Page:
Day 1 :
Private Clinic of Dermatovenereology, Svidnik, Slovakia
Hana Zelenková has been active in the field of Dermatovenerology since 1973. Since 2000 she has been directing her own Private Clinic of Dermatovenereology. Professional orientation: aesthetic dermatology, acne and facial dermatoses, medicinal mycology (nail diseases), wound management, psoriasis, employment of Ichthyol and carboxytherapy in dermatology. She is a coordinator of many international multicentre trials. More than 555 expert lectures in the Slovak Republic as well as abroad, 440 scientific publications. Co-author of the dermatocosmetic formulae containing Ichthamol and glycyrrhizinic acid. Author of the book “Carboxytherapy” (2015), translated into 4 languages. Regularly invited to deliver lectures at international congresses. Founder and President of the Slovak Society for Aesthetic and Cosmetic Dermatology (SSEDK), organizer and President of the traditional international DERMAPARTY congress. Since 2006 Vice-President European Society of Aesthetic and Cosmetic Dermatology, since 2007 President of the European Society of Aesthetic and Cosmetic Dermatology.
Fibroblasts and keratinocytes represent great and popular therapeutic modalities used in medicine, including dermatology. In this respect, keratinocytes are very important in the treatment of skin defects especially in extensive burns. There are autologous and allogenic skin grafts. The development is heading towards the utilisation of biosynthetic and combined skin grafts that resemble the structure of normal skin –cultivated allogenic and autologous keratinocytes, allogenic or autologous composites, acellular matrices, collagen/hyaluronic acid based matrices, and matrices combining various types of cells (keratinocytes, dermal fibroblasts, stem cells). In a successful clinical practice, it is inevitable to establish and maintaingreat cooperation between the physician and an accredited tissue bank or a specialised laboratory. We shall present the usage of fibroblasts in the therapy of a huge pressure ulcer, with great regenerative and rejuvenating effects. Thesuspension of fibroblasts in salinesolutionwas administered in form of intradermal injections. Thenumber of injectionswasdetermined by thenature and size of theproblemarea on the skin. The anti-ageingtreatmentincluded 3 sessions. Theprocedurewasminimum invasive, no allergicreactionswereobserved. Great effects were documented in the usage of dermal and epidermal grafts in the therapy of acute and chronic wounds.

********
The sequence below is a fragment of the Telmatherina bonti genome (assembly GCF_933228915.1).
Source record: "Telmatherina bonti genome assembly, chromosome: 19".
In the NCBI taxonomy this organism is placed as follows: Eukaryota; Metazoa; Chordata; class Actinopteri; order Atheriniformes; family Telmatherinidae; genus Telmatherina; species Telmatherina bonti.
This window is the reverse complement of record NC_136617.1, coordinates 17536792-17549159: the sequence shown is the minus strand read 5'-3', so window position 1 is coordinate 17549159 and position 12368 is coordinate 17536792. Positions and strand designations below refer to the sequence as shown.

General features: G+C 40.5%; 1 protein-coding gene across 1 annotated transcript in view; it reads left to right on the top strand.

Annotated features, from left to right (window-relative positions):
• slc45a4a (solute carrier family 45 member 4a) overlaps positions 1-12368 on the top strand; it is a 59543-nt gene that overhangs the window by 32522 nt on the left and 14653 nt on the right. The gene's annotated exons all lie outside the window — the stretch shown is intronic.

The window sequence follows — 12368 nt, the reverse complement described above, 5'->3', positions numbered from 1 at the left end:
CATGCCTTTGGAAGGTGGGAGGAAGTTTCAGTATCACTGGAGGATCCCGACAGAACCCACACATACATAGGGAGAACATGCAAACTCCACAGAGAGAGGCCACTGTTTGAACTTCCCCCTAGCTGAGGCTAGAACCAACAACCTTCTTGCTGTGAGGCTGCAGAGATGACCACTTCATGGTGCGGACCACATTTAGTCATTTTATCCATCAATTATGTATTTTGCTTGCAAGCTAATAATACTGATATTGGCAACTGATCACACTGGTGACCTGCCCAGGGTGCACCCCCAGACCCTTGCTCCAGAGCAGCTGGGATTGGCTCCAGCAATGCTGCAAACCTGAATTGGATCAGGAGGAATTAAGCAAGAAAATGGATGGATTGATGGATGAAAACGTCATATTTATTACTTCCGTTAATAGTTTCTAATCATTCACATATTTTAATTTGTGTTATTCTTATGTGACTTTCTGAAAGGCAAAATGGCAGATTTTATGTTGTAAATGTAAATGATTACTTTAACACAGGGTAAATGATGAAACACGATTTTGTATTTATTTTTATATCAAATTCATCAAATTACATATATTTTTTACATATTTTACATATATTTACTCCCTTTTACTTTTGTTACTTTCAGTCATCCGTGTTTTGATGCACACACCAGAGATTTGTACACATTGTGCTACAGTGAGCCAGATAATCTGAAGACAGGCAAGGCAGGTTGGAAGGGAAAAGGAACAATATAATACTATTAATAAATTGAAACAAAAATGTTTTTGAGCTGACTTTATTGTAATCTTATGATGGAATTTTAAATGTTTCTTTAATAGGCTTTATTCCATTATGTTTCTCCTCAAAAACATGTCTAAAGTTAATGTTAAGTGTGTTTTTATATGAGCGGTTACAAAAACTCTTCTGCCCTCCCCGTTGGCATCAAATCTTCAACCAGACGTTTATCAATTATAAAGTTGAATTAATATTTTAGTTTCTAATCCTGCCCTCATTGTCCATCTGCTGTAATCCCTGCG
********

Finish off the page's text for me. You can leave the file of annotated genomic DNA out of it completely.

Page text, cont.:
Union Square Medical Associates, San Francisco, USA
Dr. Stricker received his medical degree and training in Internal Medicine at Columbia University in New York. He did subspecialty training in Hematology/Oncology at the University of California San Francisco, and supplemental training in Immunology and Immunotherapy at California Pacific Medical Center in San Francisco. He is currently Medical Director of Union Square Medical Associates, a multispecialty practice in San Francisco. Dr. Stricker is a member of the California State Lyme Disease Advisory Committee, and he has testified at Lyme disease hearings before the California State Senate and the United States Congress. He has authored over 200 medical journal articles and abstracts, and he is internationally recognized as a leader in tickborne disease diagnosis, treatment and research.
Morgellons disease (MD) is a skin condition characterized by the presence of multicolored filaments that lie under, are embedded in, or project from skin. Although the condition may have a longer history, disease matching the above description was first reported in the United States in 2002. Since that time, the condition that we know as MD has become a polemic topic. Because individuals afflicted with the disease may have crawling or stinging sensations and sometimes believe they have an insect or parasite infestation, most medical practitioners consider MD to be a purely delusional disorder. In a literature review, clinical studies supporting the hypothesis that MD is exclusively delusional in origin have considerable methodological flaws and often neglect the fact that mental disorders can result from underlying somatic illness. In contrast, rigorous experimental investigations show that this skin affliction results from a physiological response to the presence of an infectious agent. Recent studies from that point of view show an association between MD and spirochetal infection in humans, cattle and dogs. These investigations have determined that the cutaneous filaments are not implanted textile fibers, but are composed of the cellular proteins keratin and collagen and result from overproduction of these filaments in response to spirochetal infection. Further studies of the genetics, pathogenesis and treatment of MD are warranted.